French Foreign Policy and the Arab World, a Grim History

Article excerpt

Byline: Sol Schindler, SPECIAL TO THE WASHINGTON TIMES

In his latest book, "Betrayal," David Pryce-Jones states that not only has France betrayed its Jewish citizens but also itself. There has long been a stratum of French society that has never quite accepted the French revolution but maintained an exclusive sense of French superiority. Members of this group considered the French Ministry of Foreign Affairs (the Quai d'Orsay) their natural home and not until the 1950s were Jews and Protestants even considered for appointment.

It made for a rather ingrown, highly literate, but not very effective instrument for foreign policy. The establishment had a romantic attachment to the Holy Land (Palestine) dating from the Crusades, and schools with instruction in French proliferated throughout the Turkish and Arab Near East.

From the time of Napoleon III, government figures would occasionally describe France as "une puissance musalmane" or Islamic power, presumably because of the Arab addiction to the French language and to French culture, strengthened by the French political and military presence in North Africa. When France along with its army was obliged to withdraw from North Africa the never very powerful "puissance musalmane" also disappeared, but the determined French cultivation of the Arab world continued.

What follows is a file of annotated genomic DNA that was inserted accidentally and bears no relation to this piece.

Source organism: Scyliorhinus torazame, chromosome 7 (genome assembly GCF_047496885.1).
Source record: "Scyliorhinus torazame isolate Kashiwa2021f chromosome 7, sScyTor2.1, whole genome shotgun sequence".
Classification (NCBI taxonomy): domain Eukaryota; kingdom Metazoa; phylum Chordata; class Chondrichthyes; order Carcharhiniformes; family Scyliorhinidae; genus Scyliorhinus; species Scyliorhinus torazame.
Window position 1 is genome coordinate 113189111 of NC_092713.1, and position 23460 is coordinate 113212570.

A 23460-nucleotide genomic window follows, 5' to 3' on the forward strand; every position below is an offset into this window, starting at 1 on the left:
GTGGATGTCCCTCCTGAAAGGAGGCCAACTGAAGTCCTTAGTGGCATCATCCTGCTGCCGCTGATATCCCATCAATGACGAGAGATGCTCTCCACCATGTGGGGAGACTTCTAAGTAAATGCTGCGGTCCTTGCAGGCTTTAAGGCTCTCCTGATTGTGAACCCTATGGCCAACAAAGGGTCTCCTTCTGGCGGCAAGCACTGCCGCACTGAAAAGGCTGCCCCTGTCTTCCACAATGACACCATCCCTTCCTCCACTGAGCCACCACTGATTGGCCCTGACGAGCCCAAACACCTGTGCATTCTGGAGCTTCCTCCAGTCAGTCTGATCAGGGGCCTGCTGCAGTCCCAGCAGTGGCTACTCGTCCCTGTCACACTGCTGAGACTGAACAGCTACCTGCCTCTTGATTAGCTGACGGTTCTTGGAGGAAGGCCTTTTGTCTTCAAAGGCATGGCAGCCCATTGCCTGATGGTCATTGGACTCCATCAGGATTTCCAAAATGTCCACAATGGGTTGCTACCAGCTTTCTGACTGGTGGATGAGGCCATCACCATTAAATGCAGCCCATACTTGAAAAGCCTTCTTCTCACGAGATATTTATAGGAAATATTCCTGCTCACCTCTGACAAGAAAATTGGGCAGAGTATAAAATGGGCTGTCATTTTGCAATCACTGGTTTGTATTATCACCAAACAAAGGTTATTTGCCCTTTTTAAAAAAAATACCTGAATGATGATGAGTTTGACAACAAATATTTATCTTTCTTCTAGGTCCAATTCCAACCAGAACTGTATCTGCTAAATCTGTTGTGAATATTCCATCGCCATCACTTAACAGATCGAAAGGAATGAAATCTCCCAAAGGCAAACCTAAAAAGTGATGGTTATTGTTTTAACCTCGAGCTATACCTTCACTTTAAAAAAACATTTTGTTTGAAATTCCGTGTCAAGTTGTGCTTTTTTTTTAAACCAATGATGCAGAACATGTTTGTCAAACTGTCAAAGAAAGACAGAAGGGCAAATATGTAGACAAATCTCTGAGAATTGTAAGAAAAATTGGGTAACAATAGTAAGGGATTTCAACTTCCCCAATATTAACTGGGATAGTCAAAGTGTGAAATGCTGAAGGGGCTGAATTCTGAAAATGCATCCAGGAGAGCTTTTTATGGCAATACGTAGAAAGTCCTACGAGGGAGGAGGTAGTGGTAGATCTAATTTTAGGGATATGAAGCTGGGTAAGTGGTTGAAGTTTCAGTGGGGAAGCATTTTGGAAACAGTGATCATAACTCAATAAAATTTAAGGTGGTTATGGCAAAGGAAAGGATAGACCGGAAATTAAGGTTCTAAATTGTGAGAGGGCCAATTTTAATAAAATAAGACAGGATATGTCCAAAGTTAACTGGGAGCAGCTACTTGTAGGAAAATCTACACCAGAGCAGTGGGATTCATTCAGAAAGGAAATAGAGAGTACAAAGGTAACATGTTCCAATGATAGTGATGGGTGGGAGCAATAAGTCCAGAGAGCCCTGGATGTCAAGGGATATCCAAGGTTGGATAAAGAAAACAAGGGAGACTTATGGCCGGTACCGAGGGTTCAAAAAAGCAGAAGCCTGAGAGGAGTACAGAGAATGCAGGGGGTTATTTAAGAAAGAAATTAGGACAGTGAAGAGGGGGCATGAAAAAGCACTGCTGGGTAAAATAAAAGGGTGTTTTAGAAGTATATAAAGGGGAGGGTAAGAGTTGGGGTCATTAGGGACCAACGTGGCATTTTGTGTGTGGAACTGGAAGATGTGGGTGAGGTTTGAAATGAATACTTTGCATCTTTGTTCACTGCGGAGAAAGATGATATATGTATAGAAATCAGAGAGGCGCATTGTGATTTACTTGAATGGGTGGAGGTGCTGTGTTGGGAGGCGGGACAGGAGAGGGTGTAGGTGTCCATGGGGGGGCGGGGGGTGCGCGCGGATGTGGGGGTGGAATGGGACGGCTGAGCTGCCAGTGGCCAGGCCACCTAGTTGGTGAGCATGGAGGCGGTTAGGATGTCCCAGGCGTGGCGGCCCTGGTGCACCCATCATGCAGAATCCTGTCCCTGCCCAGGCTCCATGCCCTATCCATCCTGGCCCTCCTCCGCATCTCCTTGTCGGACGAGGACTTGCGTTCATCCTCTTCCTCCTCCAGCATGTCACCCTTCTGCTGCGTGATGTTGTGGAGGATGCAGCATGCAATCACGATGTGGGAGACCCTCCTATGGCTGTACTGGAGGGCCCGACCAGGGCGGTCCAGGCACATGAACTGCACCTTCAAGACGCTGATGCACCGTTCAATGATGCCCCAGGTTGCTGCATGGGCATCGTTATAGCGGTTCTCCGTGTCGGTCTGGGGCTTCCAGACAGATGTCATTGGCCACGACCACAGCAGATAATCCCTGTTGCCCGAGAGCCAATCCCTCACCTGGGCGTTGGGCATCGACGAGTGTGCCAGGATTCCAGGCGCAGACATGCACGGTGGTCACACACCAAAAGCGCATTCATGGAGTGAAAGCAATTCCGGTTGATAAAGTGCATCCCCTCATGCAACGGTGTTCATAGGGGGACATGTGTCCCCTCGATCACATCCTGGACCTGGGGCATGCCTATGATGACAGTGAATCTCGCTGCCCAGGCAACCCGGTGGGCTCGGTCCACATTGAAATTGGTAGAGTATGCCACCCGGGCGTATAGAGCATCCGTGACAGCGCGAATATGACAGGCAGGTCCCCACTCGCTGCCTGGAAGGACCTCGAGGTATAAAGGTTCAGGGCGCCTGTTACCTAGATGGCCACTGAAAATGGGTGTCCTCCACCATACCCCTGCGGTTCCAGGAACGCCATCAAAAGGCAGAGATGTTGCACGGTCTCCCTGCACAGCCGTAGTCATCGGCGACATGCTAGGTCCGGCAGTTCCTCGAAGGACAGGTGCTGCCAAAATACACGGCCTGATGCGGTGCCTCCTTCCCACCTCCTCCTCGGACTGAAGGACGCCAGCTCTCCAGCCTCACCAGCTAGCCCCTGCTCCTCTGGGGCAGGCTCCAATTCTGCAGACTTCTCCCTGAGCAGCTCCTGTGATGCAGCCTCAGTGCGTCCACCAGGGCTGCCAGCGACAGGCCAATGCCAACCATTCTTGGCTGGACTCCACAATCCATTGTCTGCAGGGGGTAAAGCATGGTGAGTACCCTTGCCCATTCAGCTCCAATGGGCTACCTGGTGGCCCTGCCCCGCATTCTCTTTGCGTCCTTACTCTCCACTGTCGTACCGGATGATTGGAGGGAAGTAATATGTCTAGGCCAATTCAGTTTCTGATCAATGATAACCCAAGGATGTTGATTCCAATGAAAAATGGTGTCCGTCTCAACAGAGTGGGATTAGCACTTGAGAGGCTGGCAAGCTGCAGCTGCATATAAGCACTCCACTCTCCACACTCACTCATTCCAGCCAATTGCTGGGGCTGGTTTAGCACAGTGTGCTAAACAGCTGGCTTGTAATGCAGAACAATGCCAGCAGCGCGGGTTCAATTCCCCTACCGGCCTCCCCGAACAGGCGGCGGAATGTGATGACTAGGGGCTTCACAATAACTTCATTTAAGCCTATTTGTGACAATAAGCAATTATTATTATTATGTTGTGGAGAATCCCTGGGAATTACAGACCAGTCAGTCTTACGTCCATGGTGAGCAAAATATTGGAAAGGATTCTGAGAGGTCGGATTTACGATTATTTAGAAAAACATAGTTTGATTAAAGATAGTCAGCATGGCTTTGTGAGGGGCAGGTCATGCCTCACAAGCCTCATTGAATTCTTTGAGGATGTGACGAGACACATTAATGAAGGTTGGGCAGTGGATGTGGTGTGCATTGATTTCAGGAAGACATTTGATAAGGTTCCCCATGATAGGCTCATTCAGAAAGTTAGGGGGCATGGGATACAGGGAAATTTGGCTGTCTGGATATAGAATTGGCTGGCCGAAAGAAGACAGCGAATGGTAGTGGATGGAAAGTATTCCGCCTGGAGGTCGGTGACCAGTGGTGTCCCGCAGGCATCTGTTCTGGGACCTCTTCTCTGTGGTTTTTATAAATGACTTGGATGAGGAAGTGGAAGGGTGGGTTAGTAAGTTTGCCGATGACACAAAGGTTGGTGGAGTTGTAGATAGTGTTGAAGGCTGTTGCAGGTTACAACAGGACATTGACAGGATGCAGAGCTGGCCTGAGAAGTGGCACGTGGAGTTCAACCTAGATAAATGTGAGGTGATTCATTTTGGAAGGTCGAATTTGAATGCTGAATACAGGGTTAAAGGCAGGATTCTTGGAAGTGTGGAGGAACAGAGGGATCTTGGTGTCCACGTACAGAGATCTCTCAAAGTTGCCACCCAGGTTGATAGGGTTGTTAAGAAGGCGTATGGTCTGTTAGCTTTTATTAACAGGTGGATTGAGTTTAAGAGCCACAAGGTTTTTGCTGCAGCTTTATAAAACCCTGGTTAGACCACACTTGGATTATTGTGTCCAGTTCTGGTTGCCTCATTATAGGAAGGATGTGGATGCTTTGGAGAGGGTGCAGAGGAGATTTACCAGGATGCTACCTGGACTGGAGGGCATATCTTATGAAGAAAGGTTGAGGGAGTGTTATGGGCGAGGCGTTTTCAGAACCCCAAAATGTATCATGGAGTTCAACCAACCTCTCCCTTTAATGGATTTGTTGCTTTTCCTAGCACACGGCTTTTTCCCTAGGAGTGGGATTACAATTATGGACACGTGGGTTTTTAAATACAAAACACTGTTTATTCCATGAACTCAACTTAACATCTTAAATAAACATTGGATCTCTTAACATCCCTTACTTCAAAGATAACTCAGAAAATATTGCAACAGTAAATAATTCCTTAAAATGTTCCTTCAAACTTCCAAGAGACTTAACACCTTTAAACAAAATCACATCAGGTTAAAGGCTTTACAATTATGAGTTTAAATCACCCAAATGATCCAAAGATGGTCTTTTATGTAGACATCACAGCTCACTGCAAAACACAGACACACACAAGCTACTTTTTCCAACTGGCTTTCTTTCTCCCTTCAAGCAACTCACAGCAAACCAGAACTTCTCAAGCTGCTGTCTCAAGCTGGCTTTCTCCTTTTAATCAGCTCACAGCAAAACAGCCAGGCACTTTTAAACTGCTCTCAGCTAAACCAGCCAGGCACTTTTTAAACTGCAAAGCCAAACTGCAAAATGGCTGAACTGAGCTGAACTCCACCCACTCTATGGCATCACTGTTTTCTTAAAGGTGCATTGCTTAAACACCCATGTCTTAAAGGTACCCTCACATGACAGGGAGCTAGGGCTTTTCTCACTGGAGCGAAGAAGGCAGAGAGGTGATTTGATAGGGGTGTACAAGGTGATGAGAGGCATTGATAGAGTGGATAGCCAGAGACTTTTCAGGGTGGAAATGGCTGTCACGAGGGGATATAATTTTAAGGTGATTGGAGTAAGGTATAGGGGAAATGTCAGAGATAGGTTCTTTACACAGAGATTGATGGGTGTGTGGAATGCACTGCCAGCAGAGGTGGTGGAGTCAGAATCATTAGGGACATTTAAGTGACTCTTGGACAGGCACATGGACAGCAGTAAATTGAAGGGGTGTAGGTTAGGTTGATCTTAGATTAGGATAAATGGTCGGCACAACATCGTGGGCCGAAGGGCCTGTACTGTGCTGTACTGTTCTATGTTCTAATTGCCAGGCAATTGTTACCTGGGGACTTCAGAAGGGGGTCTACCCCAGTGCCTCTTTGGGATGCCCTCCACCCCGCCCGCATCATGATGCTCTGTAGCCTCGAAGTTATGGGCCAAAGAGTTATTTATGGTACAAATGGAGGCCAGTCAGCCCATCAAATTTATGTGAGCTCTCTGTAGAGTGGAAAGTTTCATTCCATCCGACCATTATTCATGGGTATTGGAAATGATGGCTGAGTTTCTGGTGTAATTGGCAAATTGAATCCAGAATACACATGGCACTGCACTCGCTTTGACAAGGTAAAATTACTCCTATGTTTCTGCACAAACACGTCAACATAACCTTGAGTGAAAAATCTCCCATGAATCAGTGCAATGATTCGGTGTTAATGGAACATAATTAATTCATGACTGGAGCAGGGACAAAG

Gen. Charles de Gaulle told the British Prime Minister, Harold Wilson, after freezing all military sales to Israel during the Arab-Israeli war of 1967, that some day the West would thank him as from then on France would be the only Western power to have any influence with the Arab governments. What this influence has come to through the years, other than the procurement of an occasional fat military contract, such as the building of an atomic reactor for Iraq, has yet to be shown.

The French and British had been at war with each other for far more hundreds of years than they have been allies and this inherited French resentment, particularly among the elite, manifested itself on various occasions during World War II. It eventually included Americans, the other "Anglo-Saxons." French diplomatic efforts in the postwar Middle East, other than the Suez debacle, seemed based on the belief that what was bad for the Anglo-Saxons was good for the French, regardless of the particulars of any event.

The author takes up the case of the Grand Mufti of Jerusalem, Haj Amin al-Husseini, who had been a thorn in the British side in Palestine before fleeing to the Nazis. He collaborated with them in recruiting Muslims in Bosnia and elsewhere to serve in the German military.

When it became clear that Germany had lost the war he fled to Switzerland, but the Swiss didn't want him. Somehow he came under the custody of the French who housed this self-professed Nazi sympathizer in a villa in a Paris suburb complete with two secretaries and an Arab cook. …